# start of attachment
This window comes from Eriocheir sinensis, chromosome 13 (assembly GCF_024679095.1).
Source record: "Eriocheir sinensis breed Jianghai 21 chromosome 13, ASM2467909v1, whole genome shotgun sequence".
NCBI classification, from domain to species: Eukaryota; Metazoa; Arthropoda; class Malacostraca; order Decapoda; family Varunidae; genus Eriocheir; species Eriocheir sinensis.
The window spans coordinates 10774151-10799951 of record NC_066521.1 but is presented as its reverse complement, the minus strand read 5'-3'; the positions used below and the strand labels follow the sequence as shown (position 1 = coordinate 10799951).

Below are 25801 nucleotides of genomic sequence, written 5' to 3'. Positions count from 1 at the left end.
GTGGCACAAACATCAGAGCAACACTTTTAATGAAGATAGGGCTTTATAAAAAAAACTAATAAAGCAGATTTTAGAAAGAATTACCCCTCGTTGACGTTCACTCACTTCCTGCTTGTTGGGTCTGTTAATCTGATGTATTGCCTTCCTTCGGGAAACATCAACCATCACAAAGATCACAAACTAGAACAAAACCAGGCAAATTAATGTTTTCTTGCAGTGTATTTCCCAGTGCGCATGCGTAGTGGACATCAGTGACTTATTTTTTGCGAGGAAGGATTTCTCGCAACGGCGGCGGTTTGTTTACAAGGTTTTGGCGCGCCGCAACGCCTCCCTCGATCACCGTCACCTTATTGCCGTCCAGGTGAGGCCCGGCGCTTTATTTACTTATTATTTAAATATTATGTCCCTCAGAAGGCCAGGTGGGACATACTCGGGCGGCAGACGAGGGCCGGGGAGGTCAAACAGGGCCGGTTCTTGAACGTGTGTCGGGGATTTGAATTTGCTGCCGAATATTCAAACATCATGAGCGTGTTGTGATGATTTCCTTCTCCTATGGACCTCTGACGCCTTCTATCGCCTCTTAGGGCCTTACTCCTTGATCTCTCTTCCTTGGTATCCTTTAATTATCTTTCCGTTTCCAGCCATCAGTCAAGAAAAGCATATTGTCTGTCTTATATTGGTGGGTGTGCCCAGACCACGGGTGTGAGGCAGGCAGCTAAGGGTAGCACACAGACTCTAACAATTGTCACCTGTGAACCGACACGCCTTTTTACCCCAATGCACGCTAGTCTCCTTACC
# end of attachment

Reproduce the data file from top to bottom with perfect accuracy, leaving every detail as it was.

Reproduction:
This window comes from Eriocheir sinensis, chromosome 13 (assembly GCF_024679095.1).
Source record: "Eriocheir sinensis breed Jianghai 21 chromosome 13, ASM2467909v1, whole genome shotgun sequence".
NCBI classification, from domain to species: Eukaryota; Metazoa; Arthropoda; class Malacostraca; order Decapoda; family Varunidae; genus Eriocheir; species Eriocheir sinensis.
The window spans coordinates 10774151-10799951 of record NC_066521.1 but is presented as its reverse complement, the minus strand read 5'-3'; the positions used below and the strand labels follow the sequence as shown (position 1 = coordinate 10799951).

Below are 25801 nucleotides of genomic sequence, written 5' to 3'. Positions count from 1 at the left end.
GTGGCACAAACATCAGAGCAACACTTTTAATGAAGATAGGGCTTTATAAAAAAAACTAATAAAGCAGATTTTAGAAAGAATTACCCCTCGTTGACGTTCACTCACTTCCTGCTTGTTGGGTCTGTTAATCTGATGTATTGCCTTCCTTCGGGAAACATCAACCATCACAAAGATCACAAACTAGAACAAAACCAGGCAAATTAATGTTTTCTTGCAGTGTATTTCCCAGTGCGCATGCGTAGTGGACATCAGTGACTTATTTTTTGCGAGGAAGGATTTCTCGCAACGGCGGCGGTTTGTTTACAAGGTTTTGGCGCGCCGCAACGCCTCCCTCGATCACCGTCACCTTATTGCCGTCCAGGTGAGGCCCGGCGCTTTATTTACTTATTATTTAAATATTATGTCCCTCAGAAGGCCAGGTGGGACATACTCGGGCGGCAGACGAGGGCCGGGGAGGTCAAACAGGGCCGGTTCTTGAACGTGTGTCGGGGATTTGAATTTGCTGCCGAATATTCAAACATCATGAGCGTGTTGTGATGATTTCCTTCTCCTATGGACCTCTGACGCCTTCTATCGCCTCTTAGGGCCTTACTCCTTGATCTCTCTTCCTTGGTATCCTTTAATTATCTTTCCGTTTCCAGCCATCAGTCAAGAAAAGCATATTGTCTGTCTTATATTGGTGGGTGTGCCCAGACCACGGGTGTGAGGCAGGCAGCTAAGGGTAGCACACAGACTCTAACAATTGTCACCTGTGAACCGACACGCCTTTTTACCCCAATGCACGCTAGTCTCCTTACC